Esther Sherato, Frontline Therapist

  • A social enterprise aiming to make psychological therapy accessible for Black and Asian Minority Ethnic individuals and all individuals from disadvantaged backgrounds, with professionals who they can relate to.

Faith Johnson, Caramel Rock

  • A fashion and creative arts education charity providing training and opportunities for young people, “using fashion to connect the disconnected”. Listen to their podcast episode with Good Finance here.

Fatou Gassama, Holistic Support

  • A social enterprise based in Hackney committed to promoting parents’ well-being and inspiring them to achieve their professional goals, such as returning to or finding work, building confidence, or upskilling.

Genny Jones, Genny Jones Training

  • A social venture providing financial training services, as well as wellbeing workshops and programmes to demystify key financial concepts and principles for people running their own businesses.

Jake Henry, Vibe Youth

  • Vibe Youth provide support and personal development programmes for young people, through prevention and early intervention workshops or bespoke training to show youth positive pathways and transformation.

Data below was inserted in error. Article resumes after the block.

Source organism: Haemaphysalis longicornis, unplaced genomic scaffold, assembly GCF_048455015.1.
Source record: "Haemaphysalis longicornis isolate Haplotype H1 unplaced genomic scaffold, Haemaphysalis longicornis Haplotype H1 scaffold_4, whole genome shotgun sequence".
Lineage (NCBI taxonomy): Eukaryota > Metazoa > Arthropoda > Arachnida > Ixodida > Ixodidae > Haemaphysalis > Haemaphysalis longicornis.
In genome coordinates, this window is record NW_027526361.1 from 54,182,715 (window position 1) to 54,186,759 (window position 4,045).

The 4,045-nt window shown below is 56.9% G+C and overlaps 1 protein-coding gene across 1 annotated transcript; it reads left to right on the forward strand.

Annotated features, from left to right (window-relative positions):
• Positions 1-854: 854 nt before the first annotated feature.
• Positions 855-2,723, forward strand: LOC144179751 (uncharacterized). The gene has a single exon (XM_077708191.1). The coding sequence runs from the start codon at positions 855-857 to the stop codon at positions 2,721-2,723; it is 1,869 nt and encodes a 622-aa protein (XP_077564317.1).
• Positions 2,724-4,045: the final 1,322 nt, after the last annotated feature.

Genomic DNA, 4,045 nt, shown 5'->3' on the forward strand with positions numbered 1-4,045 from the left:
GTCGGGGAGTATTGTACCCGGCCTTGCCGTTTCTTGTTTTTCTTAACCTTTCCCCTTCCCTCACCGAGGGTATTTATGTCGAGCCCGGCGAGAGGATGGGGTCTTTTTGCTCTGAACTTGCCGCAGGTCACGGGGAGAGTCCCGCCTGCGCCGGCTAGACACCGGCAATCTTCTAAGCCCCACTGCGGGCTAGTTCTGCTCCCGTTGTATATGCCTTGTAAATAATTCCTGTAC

Janet Gray, Feed My Creative

  • A social enterprise reducing waste, promoting sustainability, building communities and inspiring creativity through craft workshops focused on using recycled fabric and materials.

Jasmin Hassan Bakhre, Women with Wings

  • A social venture helping people to take their first steps towards training employment or self-employment; the organisation provides a space where individuals can learn new skills, gain qualifications and start their own business.

Josh Babarinde, Cracked It

  • A phone repair service that is creating opportunities for vulnerable youth and ex-offenders to move towards employment, giving them skills, work opportunities, and support.

Julian Hall, Ultra Education

  • Providing entrepreneurial education in schools and clubs, with a focus on reaching children and young people in marginalised communities.

Julius Ibrahim, Second Shot Coffee

  • Coffee to invigorate more than just the drinker, Second Shot Coffee employ people who have been affected by homelessness, providing training and support to help them find long-term employment and stability.